Matt, master of Mourvèdre, braves battle with Bordeaux? Indeed he does!
A deep dark crimson, you can tell right away this is a wine that means business. It has the characteristic Cabernet smell that wine people call “black currant,” with notes of cherry, roses, anise, cinnamon bark, mandarin orange, and turmeric – a bold, rich, and well-balanced mélange. To drink, it is richly flavored, with cherry and blackberry dominant, along with balsam, orange oil, persimmon, and a hint of loam. Big, smooth, and reminiscent of a young, full-bodied Médoc, it has some intriguing rustic elements as well as a delicious high-toned sweetness lurking at its core. It is also a young Cabernet made to age, so it is quite tannic. One can drink it now, but when the rich fruit and tannins come together in about about fifteen years this will be a real showstopper, and should soften a little before that, so if it is convenient to squirrel it away for a bit you will be rewarded for your patience.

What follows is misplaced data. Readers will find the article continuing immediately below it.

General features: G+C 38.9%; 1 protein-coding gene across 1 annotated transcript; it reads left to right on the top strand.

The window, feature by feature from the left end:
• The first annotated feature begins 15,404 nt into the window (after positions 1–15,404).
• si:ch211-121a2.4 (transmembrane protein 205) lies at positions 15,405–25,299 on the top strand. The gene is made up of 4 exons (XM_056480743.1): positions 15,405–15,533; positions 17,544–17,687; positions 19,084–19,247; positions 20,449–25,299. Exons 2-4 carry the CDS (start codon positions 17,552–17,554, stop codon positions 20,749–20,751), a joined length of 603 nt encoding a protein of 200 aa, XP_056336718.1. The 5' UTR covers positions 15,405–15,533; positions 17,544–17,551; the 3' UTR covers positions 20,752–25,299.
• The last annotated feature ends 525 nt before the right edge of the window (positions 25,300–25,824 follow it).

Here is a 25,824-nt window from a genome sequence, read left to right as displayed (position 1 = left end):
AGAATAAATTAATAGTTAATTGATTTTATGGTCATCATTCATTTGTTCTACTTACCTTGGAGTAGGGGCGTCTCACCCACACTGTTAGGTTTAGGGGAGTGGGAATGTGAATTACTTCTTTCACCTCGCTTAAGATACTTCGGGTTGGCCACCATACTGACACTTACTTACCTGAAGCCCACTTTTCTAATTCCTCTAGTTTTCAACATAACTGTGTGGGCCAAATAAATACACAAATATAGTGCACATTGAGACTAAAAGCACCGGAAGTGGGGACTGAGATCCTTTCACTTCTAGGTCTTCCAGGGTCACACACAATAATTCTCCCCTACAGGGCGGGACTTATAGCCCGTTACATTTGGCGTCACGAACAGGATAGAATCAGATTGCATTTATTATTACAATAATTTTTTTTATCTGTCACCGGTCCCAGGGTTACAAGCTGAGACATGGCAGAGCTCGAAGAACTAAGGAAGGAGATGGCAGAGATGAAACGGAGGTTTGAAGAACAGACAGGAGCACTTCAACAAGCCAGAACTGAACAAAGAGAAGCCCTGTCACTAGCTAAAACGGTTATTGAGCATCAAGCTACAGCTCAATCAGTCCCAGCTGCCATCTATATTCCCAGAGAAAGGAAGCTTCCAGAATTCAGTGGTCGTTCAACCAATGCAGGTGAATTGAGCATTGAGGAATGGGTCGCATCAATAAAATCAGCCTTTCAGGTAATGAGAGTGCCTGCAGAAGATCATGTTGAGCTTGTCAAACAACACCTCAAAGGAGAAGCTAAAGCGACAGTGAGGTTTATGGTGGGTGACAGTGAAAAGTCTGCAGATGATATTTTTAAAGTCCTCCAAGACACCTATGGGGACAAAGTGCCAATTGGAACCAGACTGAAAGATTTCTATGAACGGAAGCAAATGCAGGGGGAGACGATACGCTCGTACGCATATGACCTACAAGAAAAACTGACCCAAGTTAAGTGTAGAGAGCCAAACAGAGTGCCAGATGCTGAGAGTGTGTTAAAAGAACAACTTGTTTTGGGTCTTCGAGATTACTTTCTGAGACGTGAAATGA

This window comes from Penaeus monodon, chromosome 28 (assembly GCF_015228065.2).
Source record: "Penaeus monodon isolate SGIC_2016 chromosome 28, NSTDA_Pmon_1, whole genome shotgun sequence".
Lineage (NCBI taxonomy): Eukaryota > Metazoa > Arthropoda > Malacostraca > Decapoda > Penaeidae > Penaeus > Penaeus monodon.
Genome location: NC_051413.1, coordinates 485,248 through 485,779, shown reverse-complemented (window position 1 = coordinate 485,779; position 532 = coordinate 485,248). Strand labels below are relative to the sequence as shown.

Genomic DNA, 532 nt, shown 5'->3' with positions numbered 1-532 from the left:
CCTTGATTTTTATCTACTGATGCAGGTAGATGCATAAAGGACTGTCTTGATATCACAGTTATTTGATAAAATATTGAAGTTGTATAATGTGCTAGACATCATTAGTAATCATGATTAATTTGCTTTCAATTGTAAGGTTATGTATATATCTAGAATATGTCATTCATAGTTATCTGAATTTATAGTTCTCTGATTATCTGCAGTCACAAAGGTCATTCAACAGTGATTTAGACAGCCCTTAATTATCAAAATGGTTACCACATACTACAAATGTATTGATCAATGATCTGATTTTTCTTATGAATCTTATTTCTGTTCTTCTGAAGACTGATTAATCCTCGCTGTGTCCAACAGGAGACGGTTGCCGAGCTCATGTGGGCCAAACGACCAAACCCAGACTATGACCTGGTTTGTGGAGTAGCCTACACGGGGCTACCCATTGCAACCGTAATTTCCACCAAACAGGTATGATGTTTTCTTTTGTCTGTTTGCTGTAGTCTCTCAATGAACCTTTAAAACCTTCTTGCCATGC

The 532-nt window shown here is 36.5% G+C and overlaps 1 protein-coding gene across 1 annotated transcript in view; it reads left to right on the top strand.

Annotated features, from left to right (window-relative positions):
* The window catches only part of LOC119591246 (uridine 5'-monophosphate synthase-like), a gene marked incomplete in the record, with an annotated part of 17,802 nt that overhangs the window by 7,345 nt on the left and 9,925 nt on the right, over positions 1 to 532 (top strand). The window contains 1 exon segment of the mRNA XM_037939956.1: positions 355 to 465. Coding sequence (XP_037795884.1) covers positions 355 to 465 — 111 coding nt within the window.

As to food pairings: Cabernet is the main remaining reason to eat steak, and this is, as one would expect, a killer steak wine – I’d do it up big time and go for a cowboy or porterhouse. A roast leg of lamb would also do quite nicely. Cabernet’s slight vegetal character also makes this a delicious go-to for rich vegetarian dishes like spinach-ricotta lasagna, roasted autumn vegetables, or sautéed mushrooms. Once it ages a bit it would also be quite suitable for game meats, and so as not to appear too pretentious, I can report that it was also excellent with the cheese steak hoagie I munched on while writing this note.